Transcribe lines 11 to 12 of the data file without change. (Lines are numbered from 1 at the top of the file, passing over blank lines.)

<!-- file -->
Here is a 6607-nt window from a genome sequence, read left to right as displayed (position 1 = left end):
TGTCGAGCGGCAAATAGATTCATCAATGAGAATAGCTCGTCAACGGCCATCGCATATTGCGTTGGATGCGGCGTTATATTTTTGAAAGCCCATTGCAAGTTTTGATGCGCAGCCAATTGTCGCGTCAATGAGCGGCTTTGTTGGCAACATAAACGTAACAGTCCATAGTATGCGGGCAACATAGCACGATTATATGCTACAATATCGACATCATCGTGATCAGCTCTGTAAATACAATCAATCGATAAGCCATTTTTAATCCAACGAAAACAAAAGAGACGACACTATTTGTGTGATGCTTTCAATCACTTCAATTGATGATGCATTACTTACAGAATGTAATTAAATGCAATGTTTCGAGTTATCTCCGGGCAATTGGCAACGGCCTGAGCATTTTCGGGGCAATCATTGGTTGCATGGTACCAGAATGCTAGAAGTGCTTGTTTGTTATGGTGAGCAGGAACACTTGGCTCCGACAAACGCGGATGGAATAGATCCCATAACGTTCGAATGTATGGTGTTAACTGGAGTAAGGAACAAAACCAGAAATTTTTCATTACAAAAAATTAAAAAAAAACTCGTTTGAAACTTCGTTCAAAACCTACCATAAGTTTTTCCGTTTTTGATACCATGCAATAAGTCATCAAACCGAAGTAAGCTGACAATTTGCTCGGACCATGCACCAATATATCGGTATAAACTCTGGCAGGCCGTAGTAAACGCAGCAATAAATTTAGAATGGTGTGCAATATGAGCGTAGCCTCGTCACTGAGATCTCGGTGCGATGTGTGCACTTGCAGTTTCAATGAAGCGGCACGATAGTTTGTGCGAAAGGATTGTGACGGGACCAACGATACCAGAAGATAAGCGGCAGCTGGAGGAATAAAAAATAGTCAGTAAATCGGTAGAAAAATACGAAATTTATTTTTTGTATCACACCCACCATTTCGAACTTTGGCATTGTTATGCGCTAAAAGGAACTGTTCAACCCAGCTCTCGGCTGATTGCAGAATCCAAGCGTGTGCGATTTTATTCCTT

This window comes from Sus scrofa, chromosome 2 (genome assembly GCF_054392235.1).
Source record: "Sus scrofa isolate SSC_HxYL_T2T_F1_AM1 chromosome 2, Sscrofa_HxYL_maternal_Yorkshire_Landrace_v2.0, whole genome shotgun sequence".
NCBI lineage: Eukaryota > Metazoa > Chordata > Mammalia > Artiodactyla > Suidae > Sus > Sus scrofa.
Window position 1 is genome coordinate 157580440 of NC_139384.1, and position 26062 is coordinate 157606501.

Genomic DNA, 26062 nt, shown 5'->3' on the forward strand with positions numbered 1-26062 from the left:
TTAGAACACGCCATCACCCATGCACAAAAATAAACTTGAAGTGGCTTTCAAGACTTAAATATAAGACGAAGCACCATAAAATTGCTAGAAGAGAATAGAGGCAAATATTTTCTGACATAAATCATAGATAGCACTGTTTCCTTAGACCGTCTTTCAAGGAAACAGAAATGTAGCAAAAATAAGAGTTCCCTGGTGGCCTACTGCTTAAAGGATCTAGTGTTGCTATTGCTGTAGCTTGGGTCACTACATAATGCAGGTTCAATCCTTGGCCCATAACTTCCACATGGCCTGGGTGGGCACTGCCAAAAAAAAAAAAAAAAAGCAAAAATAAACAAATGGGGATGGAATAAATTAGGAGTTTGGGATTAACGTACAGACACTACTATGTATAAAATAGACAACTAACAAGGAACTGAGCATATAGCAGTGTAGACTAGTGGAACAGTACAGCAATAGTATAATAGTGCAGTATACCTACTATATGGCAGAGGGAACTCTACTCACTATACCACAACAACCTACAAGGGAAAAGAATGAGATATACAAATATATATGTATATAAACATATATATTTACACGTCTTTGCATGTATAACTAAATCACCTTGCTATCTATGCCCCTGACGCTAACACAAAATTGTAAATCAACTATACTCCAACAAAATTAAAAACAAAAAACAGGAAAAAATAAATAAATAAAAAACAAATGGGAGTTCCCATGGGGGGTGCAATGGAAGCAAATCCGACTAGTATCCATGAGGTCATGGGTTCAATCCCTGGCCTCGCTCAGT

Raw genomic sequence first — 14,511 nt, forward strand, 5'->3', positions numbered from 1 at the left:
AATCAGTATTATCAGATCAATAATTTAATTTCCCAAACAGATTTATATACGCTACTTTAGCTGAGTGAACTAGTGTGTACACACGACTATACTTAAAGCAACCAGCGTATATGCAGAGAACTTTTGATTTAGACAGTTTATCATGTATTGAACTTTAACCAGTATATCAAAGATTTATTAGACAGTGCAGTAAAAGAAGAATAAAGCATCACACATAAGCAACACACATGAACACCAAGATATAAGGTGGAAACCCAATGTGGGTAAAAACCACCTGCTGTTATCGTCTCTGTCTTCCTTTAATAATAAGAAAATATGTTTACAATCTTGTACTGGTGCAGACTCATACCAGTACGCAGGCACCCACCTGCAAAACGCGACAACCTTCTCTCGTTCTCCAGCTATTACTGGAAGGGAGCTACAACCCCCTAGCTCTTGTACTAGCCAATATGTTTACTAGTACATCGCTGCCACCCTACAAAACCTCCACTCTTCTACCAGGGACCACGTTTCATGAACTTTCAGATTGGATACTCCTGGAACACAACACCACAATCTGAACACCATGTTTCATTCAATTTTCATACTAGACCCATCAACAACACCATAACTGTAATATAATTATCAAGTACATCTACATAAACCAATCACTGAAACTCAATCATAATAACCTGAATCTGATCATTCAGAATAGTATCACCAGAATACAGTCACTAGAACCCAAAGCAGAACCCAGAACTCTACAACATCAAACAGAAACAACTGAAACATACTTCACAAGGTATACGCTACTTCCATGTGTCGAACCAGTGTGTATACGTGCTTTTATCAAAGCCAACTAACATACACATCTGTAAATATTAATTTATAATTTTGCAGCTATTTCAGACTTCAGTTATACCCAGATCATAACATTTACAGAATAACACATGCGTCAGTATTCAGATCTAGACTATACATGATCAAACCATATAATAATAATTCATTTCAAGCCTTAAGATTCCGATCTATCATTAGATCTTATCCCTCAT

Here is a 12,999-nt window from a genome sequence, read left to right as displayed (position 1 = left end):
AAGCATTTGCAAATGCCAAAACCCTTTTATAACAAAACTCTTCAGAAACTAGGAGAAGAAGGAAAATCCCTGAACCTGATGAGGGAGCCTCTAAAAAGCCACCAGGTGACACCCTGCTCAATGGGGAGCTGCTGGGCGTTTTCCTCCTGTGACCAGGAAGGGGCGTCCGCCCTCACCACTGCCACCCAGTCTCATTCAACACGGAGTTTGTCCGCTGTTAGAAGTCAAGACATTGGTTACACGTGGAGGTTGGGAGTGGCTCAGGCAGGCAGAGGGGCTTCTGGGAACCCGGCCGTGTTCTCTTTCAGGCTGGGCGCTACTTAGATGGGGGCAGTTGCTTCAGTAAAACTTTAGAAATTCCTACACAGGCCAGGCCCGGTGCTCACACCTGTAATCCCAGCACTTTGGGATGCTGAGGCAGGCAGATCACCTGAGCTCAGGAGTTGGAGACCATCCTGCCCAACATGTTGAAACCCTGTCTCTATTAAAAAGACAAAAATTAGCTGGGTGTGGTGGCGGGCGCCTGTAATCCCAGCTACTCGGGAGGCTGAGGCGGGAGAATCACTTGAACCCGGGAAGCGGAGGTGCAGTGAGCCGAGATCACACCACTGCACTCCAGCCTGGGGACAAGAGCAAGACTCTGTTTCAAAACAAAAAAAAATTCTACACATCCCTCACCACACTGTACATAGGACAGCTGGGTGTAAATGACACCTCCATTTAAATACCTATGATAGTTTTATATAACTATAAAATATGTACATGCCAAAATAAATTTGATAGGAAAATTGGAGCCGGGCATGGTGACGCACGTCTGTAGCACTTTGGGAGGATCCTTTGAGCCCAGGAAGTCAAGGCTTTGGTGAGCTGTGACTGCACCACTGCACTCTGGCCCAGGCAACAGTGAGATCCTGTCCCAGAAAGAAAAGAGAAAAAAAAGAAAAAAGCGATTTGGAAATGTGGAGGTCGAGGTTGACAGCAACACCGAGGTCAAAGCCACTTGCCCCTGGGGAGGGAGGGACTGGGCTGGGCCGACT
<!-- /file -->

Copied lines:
Here is a 12,999-nt window from a genome sequence, read left to right as displayed (position 1 = left end):
AAGCATTTGCAAATGCCAAAACCCTTTTATAACAAAACTCTTCAGAAACTAGGAGAAGAAGGAAAATCCCTGAACCTGATGAGGGAGCCTCTAAAAAGCCACCAGGTGACACCCTGCTCAATGGGGAGCTGCTGGGCGTTTTCCTCCTGTGACCAGGAAGGGGCGTCCGCCCTCACCACTGCCACCCAGTCTCATTCAACACGGAGTTTGTCCGCTGTTAGAAGTCAAGACATTGGTTACACGTGGAGGTTGGGAGTGGCTCAGGCAGGCAGAGGGGCTTCTGGGAACCCGGCCGTGTTCTCTTTCAGGCTGGGCGCTACTTAGATGGGGGCAGTTGCTTCAGTAAAACTTTAGAAATTCCTACACAGGCCAGGCCCGGTGCTCACACCTGTAATCCCAGCACTTTGGGATGCTGAGGCAGGCAGATCACCTGAGCTCAGGAGTTGGAGACCATCCTGCCCAACATGTTGAAACCCTGTCTCTATTAAAAAGACAAAAATTAGCTGGGTGTGGTGGCGGGCGCCTGTAATCCCAGCTACTCGGGAGGCTGAGGCGGGAGAATCACTTGAACCCGGGAAGCGGAGGTGCAGTGAGCCGAGATCACACCACTGCACTCCAGCCTGGGGACAAGAGCAAGACTCTGTTTCAAAACAAAAAAAAATTCTACACATCCCTCACCACACTGTACATAGGACAGCTGGGTGTAAATGACACCTCCATTTAAATACCTATGATAGTTTTATATAACTATAAAATATGTACATGCCAAAATAAATTTGATAGGAAAATTGGAGCCGGGCATGGTGACGCACGTCTGTAGCACTTTGGGAGGATCCTTTGAGCCCAGGAAGTCAAGGCTTTGGTGAGCTGTGACTGCACCACTGCACTCTGGCCCAGGCAACAGTGAGATCCTGTCCCAGAAAGAAAAGAGAAAAAAAAGAAAAAAGCGATTTGGAAATGTGGAGGTCGAGGTTGACAGCAACACCGAGGTCAAAGCCACTTGCCCCTGGGGAGGGAGGGACTGGGCTGGGCCGACT